Yes, the Vatican is its own country and all that but technically it’s inside Rome, so I’m including it here. The Vatican is basically the holiest place on earth and the holiest guy lives there. We stuffed ourselves inside St. Peter’s Square on Easter Sunday to hear the Pope do a speech that I couldn’t understand and it was quite the experience. He was really far away and small, but in my life I can say that not only have I seen the Pope, I saw the cool Pope Francis. And he was blessing all of us with his holy words. It was something else.

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Tiny Pope Francis

The Vatican Museum is also something to behold. If you read my post on Paris, it’s a bit like the Louvre and just full of super old stuff, but cool super old stuff. Because we were there when we were there, we were herded a bit like cattle through the hordes and into the Sistine Chapel (which is what everyone wants to see anyway). I did my old sneak-a-roo picture taking of the ceiling but honestly, the back wall held more of an interest to me. Don’t get me wrong, Michelangelo was a total boss ceiling artist, but that bright blue backdrop on the back wall was memorizing compared to the ceiling. It’s all impressive, of course, but there is something about that blue. Because I’m an art lover, I was genuinely moved by what I was seeing.  I don’t think that was the case for most people in there, who just want to tick this off their “must see” lists, but I didn’t want to leave. I hung around in there longer than most people probably would, wishing I had a ladder to get closer to the details.

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Sneaky sneaky

Tuscany

If you didn’t know, Tuscany is an entire region of Italy, it’s not a town or anything. But what I’m sure you do know is what comes to mind with the word Tuscany itself: wine, olives, cypress trees…and all those magical images you just conjured in your head are spot on. It’s that beautiful. 

1. Agriturismos
We decided that we wanted to stay on a working farm called an agriturismo. Agriturismos are everywhere in Tuscany, you just have to narrow down where you want to stay. Basically vineyards or olive farmers turn their farm houses into B&Bs and the lucky visitors get to stay there and eat said olives and drink said wine straight from the source. Ours was called Bagnaia (<–link). This particular farm produced wine and olive oil both and I consumed a lot of it. After all the hustle of Rome, getting to the countryside and subsiding off nothing but wine, cheese and bread while overlooking the vineyards all day was delightful. Because there are so many of them, you can easily narrow down by budget or what it produces or area. They are all charming and perfectly Italian-y but some are much bigger than others. Bagnaia was a small one, but others have horseback riding, pools, and restaurants, among other things. I’d much prefer staying in an agriturismo in the actual countryside rather than a hotel in Florence any day.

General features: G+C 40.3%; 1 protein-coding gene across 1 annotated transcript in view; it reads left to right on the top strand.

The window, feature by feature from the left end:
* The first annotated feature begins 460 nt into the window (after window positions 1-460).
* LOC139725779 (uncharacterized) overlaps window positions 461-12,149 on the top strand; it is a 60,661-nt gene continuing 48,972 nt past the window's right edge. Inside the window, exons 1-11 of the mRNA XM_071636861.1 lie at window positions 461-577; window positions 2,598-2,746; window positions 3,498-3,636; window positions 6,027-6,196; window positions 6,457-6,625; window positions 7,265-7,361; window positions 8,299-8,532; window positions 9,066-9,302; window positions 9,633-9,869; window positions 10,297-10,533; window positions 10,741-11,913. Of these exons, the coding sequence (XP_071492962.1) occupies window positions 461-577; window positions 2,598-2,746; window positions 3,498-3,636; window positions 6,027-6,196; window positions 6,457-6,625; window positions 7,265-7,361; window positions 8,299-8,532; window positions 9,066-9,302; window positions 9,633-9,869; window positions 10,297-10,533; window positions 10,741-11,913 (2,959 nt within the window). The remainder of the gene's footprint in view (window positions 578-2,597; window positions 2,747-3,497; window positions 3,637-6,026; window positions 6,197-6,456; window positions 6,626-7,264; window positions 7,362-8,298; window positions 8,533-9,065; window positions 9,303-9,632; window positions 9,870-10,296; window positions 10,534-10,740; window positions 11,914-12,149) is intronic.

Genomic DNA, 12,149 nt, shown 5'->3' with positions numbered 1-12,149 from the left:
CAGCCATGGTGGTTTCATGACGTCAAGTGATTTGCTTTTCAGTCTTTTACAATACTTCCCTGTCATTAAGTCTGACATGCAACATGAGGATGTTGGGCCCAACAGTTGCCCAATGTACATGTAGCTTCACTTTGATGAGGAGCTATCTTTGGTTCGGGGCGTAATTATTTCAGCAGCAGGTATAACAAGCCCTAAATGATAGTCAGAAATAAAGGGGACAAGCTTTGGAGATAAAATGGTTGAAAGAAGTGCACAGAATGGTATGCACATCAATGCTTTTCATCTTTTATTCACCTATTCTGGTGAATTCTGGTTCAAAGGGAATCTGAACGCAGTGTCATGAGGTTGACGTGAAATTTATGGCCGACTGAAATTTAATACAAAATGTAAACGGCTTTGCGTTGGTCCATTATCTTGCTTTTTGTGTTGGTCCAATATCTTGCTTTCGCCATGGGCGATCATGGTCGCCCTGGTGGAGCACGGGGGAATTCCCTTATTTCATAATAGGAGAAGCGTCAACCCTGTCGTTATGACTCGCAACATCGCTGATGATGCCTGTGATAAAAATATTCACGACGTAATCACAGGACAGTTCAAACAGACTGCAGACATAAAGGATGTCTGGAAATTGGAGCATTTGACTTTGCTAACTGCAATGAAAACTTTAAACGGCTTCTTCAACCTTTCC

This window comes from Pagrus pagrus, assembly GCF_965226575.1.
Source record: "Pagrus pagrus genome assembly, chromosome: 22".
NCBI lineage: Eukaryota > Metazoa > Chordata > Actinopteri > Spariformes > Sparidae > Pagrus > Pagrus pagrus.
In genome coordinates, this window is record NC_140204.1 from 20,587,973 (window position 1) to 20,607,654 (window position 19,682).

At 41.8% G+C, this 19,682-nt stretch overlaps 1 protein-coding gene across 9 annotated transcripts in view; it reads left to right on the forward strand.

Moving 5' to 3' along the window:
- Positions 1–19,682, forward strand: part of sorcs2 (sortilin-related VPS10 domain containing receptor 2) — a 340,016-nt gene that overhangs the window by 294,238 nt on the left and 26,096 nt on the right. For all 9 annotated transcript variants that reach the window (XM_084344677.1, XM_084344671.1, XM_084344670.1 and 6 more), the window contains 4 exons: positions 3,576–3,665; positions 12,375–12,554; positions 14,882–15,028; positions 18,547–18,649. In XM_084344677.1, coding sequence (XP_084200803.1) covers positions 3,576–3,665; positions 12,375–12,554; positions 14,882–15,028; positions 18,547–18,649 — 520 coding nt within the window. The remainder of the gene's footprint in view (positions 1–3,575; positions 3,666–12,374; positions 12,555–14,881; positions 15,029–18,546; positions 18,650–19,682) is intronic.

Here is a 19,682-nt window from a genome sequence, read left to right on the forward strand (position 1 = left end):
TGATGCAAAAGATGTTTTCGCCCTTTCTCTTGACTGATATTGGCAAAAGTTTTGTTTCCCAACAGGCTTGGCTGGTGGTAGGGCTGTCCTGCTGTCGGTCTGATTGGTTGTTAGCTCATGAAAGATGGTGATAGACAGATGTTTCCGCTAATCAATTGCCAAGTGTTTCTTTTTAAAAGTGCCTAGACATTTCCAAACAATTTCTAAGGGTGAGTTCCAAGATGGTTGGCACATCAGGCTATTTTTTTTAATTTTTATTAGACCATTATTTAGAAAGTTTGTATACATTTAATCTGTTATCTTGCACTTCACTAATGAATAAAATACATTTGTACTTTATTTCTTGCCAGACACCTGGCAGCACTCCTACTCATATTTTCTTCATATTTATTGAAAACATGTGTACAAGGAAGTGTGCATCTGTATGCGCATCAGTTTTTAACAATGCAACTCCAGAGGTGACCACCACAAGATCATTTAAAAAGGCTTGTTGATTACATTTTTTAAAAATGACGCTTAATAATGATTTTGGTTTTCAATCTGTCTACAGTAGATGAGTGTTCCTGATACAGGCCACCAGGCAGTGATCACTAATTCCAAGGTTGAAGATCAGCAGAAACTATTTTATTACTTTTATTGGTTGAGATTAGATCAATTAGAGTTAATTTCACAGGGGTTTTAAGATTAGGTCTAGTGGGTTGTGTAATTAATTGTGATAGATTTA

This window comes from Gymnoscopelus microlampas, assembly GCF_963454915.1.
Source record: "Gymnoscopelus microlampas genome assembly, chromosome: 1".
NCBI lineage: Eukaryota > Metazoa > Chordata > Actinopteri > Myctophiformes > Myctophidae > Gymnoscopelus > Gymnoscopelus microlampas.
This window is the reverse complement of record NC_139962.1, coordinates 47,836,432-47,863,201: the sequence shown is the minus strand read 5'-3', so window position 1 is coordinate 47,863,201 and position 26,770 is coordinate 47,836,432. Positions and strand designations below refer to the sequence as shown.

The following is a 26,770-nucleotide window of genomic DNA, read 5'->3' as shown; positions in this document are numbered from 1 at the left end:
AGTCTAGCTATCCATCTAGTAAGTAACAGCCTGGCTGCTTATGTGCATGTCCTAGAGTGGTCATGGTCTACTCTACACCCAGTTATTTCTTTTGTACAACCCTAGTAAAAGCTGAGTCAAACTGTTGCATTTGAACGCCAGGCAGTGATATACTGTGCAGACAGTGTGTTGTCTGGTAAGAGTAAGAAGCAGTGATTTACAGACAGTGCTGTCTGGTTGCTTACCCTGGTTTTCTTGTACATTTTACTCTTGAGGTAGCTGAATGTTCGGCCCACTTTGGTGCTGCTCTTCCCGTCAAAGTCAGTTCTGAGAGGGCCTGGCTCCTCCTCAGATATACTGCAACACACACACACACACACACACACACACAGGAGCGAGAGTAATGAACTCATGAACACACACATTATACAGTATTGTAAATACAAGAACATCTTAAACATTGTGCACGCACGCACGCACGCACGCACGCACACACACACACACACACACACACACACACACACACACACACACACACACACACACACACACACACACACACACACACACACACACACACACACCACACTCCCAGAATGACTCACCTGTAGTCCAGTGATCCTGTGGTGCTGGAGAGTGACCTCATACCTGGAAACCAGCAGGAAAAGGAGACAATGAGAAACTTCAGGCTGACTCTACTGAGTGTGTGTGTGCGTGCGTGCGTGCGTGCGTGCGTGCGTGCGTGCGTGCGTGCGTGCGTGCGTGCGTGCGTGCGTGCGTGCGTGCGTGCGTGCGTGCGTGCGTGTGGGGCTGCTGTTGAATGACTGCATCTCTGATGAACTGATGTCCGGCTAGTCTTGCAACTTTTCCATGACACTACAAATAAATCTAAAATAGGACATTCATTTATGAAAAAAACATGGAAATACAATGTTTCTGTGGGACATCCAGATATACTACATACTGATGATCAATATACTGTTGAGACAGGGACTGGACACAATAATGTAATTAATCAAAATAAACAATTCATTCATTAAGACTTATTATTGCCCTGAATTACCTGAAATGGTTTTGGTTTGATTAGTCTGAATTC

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2. Val d’Orcia
The Val d’Orcia area is what I feel inspires all those Italian painters. It’s actually on the World Heritage list, so you know it has to be good. I wanted to hone in on the most picturesque area of Tuscany and I wasn’t disappointed. Anything you’ve ever seen in a postcard is here, including that much-photographed clump of Cypress trees that sit out in the hills all by their lonesome. If you are to make a trip to Tuscany, I would without a doubt stay in this area.

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We specifically stayed next to a town called San Quirico d’Orcia and like most little towns in the area, it’s walled and sits upon a hilltop. Our agriturismo Bagnaia was located right outside its walls so we could walk to and from town each day. San Quirico has a park or two and is home to a church called the Collegiata of the Saints Quirico and Giulietta (mouthful), which is, like most things around here, ancient. It was built in the 8th century and if you want to feel like you’re in Game of Thrones and about to be beheaded in the square or thrown in a dungeon or maybe even see a sword fight in the streets, go inside with the candlelight and just let your imagination run wild. Total time travel.

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3. Wine, wine, wine
Each day we would venture into town, buy some just-out-of-the-oven bread, fresh mozzarella, just-picked tomatoes and basil and go back to our farm where we’d get some of their wine and olive oil and just sit and drink and eat out on our patio.

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Other than look at the beautiful time-worn architecture around this particular town, there isn’t much to do besides relax and eat at the most delicious restaurants and buy local goods. Which was fine enough for me. I didn’t go to the Tuscan countryside to feel busy.

Pisa

Our next top around Central Italy is Pisa. Pisa, from what I could tell, doesn’t have a whole lot to do other than eat more heavenly pasta and see the Tower. Because there wasn’t much despite it being a pretty good sized town, we only stayed for the day.

1. The Leaning Tower of Pisa is legit cool